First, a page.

Sonic Runners Needs a Pop-up Blocker

Like many people, we’ve managed to download Sonic Runners early, and while we’re holding off reviewing it until there’s an official release, we’re still playing it in the meantime, so we’ll fill you in on our thoughts as we go.

When Sonic Runners, Sega’s push to simplify Sonic into a runner game for smartphones, was announced as a free-to-play game, a lot of players were worried that the title would suffer as a result, hampering gameplay and inundating them with advertisements. As it turns out, those fears were completely founded.

There’s a lot to like about the way Sonic Runners hones the core concepts of the series down into something focused, but to get to any of that gameplay, you’ll be bombarded with myriad pop-ups to tap through first — while launching the game, tapping between screens, before and after levels, even during gameplay. Some of these are tutorials, but most of them are advertisements to get you to invite friends through Facebook for rewards or buy new items.

Just take a look at what we were immediately be hit with when we launched the game today.


Okay, so Sega is giving out Red Star Rings during the first week of the game’s launch, which seems like it could be as early as March 4, but that could also simply just be for the territories it has already launched in. Red Star Rings let you keep going in a level after you’ve died if you’re willing to spend five, and given that they’re relatively rare — without purchasing them with real money, of course — that’s actually a useful pop-up and real incentive to launch the game once a day. Good information. “OK.”


Now we’ve hit an advertisement trying to incentivize us to buy Red Star Rings with real money. No thanks, we just want to play the game. “OK.”


Another advertisement for Red Star Rings, but this time with the added bonus of a new playable character, Amy. But the cost is linking Sonic Runners to our Facebook account and spamming 10 of our friends, so again, no thanks. Just want to play the game. “OK.”


This time it’s an advertisement to simply play the game, do well, and move up in the online rankings. Well, we’d love to play the game, but these pop-ups refuse to let us. “OK.”


To further hammer in the ranking system, the game tells us that we’ve moved up. Great news, but we just want to play the game now. “X.”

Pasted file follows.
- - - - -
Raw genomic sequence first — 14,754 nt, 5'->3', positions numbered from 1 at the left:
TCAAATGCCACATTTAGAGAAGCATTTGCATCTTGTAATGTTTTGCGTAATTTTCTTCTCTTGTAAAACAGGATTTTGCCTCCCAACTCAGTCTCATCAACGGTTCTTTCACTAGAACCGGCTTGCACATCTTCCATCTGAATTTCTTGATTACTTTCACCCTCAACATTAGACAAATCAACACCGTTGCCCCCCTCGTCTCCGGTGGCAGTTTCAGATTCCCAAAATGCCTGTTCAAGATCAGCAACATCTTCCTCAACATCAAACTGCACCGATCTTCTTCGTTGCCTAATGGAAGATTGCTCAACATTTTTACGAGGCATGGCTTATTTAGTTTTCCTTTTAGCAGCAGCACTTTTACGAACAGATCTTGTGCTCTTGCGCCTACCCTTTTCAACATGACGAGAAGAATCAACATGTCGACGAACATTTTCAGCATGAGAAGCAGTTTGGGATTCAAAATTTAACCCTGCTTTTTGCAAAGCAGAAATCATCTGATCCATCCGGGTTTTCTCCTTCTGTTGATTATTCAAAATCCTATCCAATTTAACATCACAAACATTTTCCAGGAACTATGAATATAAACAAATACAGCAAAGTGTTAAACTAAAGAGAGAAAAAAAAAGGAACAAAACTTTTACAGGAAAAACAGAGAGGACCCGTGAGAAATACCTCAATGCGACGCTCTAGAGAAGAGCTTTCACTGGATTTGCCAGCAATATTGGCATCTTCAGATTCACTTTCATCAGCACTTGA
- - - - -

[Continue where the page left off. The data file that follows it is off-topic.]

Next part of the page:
Oh right, we forgot; this roulette wheel comes up on your first login of the day to get you a chance to win fabulous prizes or “maybe even a top place in the rankings!” And we all know how important those rankings are. Let’s get this over with. “OK.”


All right, here’s the roulette wheel. If you land on one of the spaces with rings, you’ll get that number of rings and use up a spin; if you land on the “BIG” spaces, the board will offer better prizes and give you an additional spin. You can see in the bottom-right that we’ve got three spins to use up before we’re allowed to play Sonic Runners proper. Fine, let’s get some rings or whatever. “FREE SPIN.”

We won some rings or whatever.


With roulette out of the way, now we’ve hit a pop-up informing us of the daily challenge, which tasks us with collecting 400 rings and reminds us that this is yet another pop-up we’ll have to deal with every day. “NEXT.”

Luckily, that was it, the last pop-up before the game finally allowed us to access the main menu and finally play the game we came here to play — nine pop-up ads and a roulette wheel minigame later. That’s unacceptable and off-putting enough to make a person just close out of the game entirely. Mobile games work best when they let you into and out of the game quickly, since chances are good that you’re only playing that game to entertain yourself for a few minutes while you wait for something else; if that mobile game then makes you wait, too, it’s instantly devaluing itself.

Sonic Runners is a free-to-play game, so it has to be able to advertise reasons to spend money, but a stream of pop-up ads on every launch of the game and between levels is not an effective way to achieve that goal. It’s annoying at best and a fantastic reason to simply uninstall the game from your phone at worst.

As for whether or not Sonic Runners is worth playing once you’ve made it past the pop-ups, though, we’ll have more on that in subsequent coverage.